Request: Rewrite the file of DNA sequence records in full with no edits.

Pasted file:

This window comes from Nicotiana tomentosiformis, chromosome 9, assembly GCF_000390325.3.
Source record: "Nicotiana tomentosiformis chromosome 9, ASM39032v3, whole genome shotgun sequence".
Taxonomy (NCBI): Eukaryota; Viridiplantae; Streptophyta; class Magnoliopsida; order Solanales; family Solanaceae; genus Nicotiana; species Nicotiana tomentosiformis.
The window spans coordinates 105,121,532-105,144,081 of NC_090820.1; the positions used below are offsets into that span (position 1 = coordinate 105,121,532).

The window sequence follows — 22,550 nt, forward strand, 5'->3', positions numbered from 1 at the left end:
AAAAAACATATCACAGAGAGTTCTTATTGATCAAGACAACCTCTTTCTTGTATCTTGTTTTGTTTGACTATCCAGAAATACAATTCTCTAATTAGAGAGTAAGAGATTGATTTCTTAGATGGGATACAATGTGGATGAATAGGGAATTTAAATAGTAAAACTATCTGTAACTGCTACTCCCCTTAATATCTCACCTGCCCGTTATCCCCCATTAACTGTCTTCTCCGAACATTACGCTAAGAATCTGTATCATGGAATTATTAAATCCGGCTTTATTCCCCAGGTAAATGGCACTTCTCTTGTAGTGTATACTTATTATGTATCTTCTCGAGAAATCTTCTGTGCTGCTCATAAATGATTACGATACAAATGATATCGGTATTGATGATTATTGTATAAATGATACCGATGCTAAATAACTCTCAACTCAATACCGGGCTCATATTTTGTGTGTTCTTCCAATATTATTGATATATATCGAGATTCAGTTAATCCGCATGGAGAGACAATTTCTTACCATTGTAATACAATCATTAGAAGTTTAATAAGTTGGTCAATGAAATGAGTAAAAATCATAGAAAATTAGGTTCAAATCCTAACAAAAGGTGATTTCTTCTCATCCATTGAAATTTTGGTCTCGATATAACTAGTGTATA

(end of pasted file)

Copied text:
This window comes from Nicotiana tomentosiformis, chromosome 9, assembly GCF_000390325.3.
Source record: "Nicotiana tomentosiformis chromosome 9, ASM39032v3, whole genome shotgun sequence".
Taxonomy (NCBI): Eukaryota; Viridiplantae; Streptophyta; class Magnoliopsida; order Solanales; family Solanaceae; genus Nicotiana; species Nicotiana tomentosiformis.
The window spans coordinates 105,121,532-105,144,081 of NC_090820.1; the positions used below are offsets into that span (position 1 = coordinate 105,121,532).

The window sequence follows — 22,550 nt, forward strand, 5'->3', positions numbered from 1 at the left end:
AAAAAACATATCACAGAGAGTTCTTATTGATCAAGACAACCTCTTTCTTGTATCTTGTTTTGTTTGACTATCCAGAAATACAATTCTCTAATTAGAGAGTAAGAGATTGATTTCTTAGATGGGATACAATGTGGATGAATAGGGAATTTAAATAGTAAAACTATCTGTAACTGCTACTCCCCTTAATATCTCACCTGCCCGTTATCCCCCATTAACTGTCTTCTCCGAACATTACGCTAAGAATCTGTATCATGGAATTATTAAATCCGGCTTTATTCCCCAGGTAAATGGCACTTCTCTTGTAGTGTATACTTATTATGTATCTTCTCGAGAAATCTTCTGTGCTGCTCATAAATGATTACGATACAAATGATATCGGTATTGATGATTATTGTATAAATGATACCGATGCTAAATAACTCTCAACTCAATACCGGGCTCATATTTTGTGTGTTCTTCCAATATTATTGATATATATCGAGATTCAGTTAATCCGCATGGAGAGACAATTTCTTACCATTGTAATACAATCATTAGAAGTTTAATAAGTTGGTCAATGAAATGAGTAAAAATCATAGAAAATTAGGTTCAAATCCTAACAAAAGGTGATTTCTTCTCATCCATTGAAATTTTGGTCTCGATATAACTAGTGTATA